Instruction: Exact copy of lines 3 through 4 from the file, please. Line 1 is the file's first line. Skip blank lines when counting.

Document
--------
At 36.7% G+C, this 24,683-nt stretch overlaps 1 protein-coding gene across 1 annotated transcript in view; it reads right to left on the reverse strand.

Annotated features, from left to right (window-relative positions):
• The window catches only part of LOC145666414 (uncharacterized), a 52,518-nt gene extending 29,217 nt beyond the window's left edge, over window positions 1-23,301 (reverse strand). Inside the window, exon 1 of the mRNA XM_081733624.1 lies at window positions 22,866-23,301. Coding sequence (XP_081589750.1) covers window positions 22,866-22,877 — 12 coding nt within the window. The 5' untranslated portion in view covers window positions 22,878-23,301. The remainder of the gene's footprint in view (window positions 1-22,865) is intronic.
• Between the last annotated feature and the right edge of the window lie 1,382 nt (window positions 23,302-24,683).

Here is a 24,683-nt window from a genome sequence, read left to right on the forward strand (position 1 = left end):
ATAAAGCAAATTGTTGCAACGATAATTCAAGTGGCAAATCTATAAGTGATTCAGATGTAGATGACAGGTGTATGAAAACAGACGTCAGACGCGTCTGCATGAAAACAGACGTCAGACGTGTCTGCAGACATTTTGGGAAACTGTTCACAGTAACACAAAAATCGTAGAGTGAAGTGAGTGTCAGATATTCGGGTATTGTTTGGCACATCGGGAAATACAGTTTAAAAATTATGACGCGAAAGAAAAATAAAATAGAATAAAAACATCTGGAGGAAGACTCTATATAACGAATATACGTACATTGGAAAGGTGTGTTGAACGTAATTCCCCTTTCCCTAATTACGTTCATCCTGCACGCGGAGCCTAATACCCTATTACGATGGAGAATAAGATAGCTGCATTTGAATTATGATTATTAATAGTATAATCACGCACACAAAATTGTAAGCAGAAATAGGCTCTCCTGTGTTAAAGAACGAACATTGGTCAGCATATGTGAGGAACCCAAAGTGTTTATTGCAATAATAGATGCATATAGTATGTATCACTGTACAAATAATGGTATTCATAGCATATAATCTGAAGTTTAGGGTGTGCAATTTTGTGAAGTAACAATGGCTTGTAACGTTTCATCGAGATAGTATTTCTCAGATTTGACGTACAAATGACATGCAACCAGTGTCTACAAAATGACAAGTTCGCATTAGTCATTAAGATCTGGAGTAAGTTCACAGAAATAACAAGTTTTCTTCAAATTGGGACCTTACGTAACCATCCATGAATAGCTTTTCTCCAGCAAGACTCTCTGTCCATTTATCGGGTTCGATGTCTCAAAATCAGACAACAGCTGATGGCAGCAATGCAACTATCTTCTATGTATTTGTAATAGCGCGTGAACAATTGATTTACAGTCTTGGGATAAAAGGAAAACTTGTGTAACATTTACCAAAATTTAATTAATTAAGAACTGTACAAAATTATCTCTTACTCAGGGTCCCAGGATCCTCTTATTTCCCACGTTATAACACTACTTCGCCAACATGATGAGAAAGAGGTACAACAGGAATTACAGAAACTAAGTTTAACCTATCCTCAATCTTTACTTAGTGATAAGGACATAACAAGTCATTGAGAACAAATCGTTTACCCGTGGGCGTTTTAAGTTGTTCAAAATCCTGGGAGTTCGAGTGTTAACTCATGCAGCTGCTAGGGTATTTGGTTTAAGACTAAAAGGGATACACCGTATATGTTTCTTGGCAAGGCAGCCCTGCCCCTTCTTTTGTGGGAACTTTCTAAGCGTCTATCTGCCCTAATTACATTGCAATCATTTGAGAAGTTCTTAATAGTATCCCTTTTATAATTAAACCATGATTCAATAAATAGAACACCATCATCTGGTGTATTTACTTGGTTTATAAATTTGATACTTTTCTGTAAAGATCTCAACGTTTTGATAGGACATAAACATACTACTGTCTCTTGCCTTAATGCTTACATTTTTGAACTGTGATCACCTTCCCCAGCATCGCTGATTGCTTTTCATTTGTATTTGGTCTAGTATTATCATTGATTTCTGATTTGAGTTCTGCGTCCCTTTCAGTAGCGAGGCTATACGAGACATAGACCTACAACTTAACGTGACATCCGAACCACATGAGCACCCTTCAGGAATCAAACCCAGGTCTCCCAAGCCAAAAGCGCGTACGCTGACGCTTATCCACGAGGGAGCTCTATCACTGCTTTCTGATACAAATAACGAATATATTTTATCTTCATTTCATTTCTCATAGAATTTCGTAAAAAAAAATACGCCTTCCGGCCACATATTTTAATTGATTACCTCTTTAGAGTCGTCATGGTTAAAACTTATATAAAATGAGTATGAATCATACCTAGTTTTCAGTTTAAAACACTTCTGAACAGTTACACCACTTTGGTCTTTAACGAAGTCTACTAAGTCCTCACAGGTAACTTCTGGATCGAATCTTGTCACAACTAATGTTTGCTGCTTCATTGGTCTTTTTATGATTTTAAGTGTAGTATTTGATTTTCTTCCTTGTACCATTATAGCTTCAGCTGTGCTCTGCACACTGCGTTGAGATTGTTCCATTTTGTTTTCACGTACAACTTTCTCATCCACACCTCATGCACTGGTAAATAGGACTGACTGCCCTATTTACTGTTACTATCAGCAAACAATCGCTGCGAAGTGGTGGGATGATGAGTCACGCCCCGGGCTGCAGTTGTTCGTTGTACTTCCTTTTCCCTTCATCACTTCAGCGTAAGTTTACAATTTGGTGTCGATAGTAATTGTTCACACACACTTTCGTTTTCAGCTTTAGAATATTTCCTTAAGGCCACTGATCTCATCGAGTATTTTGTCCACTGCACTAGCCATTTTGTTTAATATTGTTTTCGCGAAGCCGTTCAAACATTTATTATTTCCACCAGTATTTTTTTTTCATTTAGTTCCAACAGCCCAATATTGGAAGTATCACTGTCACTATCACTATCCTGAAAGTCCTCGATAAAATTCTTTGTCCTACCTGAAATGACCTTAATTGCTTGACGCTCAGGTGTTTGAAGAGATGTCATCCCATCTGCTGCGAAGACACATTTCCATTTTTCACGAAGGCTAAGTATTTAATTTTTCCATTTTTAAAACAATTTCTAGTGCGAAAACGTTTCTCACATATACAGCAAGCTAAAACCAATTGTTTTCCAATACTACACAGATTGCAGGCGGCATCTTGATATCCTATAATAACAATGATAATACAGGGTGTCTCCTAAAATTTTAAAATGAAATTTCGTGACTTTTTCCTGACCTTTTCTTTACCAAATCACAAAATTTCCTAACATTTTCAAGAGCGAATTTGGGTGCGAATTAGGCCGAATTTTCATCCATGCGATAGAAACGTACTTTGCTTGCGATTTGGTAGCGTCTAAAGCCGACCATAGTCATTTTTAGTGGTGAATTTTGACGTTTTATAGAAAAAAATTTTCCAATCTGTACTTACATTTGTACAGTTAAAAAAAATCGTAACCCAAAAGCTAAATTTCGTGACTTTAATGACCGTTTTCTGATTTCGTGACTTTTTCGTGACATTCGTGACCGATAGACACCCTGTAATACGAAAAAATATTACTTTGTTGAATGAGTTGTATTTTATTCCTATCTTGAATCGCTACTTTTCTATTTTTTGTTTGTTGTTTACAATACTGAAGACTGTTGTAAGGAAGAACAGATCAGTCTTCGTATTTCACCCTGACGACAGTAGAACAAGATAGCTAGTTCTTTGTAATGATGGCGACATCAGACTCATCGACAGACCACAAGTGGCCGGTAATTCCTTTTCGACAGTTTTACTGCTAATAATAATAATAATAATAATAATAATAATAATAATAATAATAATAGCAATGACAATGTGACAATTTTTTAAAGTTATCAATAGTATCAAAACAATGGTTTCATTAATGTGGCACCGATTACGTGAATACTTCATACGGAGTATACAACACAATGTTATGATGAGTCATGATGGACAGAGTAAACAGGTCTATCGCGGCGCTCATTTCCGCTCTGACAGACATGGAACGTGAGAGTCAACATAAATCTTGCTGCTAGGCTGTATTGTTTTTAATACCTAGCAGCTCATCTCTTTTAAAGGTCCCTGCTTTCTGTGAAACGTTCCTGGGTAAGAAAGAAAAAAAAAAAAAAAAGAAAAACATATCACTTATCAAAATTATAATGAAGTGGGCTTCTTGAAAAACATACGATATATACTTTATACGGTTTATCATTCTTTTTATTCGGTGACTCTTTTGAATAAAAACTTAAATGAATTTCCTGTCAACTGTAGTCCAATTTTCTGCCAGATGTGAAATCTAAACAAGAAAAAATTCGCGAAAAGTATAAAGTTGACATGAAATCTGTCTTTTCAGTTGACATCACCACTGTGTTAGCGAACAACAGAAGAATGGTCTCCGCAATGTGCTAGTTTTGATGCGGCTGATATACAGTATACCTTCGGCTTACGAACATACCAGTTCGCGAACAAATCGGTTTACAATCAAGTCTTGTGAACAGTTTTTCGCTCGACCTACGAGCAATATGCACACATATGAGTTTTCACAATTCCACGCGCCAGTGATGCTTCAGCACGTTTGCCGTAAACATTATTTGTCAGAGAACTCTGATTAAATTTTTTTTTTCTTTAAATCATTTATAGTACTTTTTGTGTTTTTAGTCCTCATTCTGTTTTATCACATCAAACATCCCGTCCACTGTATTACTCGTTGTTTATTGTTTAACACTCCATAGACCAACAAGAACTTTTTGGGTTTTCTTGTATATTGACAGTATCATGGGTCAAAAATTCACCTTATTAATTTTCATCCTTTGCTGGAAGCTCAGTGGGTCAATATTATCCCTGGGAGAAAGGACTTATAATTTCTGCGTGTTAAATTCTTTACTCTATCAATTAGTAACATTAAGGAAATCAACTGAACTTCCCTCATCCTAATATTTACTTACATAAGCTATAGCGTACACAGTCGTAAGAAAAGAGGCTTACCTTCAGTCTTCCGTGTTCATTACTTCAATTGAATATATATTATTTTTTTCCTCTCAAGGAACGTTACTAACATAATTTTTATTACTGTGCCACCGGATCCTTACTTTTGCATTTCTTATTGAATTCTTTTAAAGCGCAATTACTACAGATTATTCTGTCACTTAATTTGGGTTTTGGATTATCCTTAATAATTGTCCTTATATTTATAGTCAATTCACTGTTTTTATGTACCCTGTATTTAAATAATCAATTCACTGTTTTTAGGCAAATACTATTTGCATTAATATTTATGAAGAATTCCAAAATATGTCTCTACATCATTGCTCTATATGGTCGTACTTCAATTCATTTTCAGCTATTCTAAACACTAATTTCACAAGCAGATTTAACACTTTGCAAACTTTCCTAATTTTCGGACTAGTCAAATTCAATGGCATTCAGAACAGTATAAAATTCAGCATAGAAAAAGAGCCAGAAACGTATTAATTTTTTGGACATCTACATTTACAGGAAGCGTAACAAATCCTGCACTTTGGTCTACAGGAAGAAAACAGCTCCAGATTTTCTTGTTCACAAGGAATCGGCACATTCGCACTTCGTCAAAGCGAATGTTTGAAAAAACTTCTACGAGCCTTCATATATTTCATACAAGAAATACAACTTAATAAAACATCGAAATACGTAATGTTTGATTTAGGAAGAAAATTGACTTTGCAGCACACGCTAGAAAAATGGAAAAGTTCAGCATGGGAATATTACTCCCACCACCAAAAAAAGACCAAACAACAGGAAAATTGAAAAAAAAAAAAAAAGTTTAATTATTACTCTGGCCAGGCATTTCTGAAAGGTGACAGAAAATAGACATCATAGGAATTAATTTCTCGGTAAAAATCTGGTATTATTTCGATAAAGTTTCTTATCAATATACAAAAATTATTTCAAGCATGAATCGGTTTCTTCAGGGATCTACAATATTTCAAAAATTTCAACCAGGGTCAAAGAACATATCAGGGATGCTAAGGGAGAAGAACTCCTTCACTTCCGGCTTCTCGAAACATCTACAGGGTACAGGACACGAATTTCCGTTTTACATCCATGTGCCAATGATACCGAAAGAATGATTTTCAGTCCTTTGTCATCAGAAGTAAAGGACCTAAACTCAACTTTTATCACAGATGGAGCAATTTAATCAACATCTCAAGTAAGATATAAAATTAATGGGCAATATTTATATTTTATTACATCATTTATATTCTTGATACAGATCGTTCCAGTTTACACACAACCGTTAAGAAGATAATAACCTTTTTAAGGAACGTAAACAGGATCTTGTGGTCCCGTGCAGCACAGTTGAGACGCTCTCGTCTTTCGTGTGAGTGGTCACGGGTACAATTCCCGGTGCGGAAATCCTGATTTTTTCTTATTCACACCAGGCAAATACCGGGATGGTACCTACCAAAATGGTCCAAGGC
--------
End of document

• The window catches only part of LOC145666414 (uncharacterized), a 52,518-nt gene extending 29,217 nt beyond the window's left edge, over window positions 1-23,301 (reverse strand). Inside the window, exon 1 of the mRNA XM_081733624.1 lies at window positions 22,866-23,301. Coding sequence (XP_081589750.1) covers window positions 22,866-22,877 — 12 coding nt within the window. The 5' untranslated portion in view covers window positions 22,878-23,301. The remainder of the gene's footprint in view (window positions 1-22,865) is intronic.
• Between the last annotated feature and the right edge of the window lie 1,382 nt (window positions 23,302-24,683).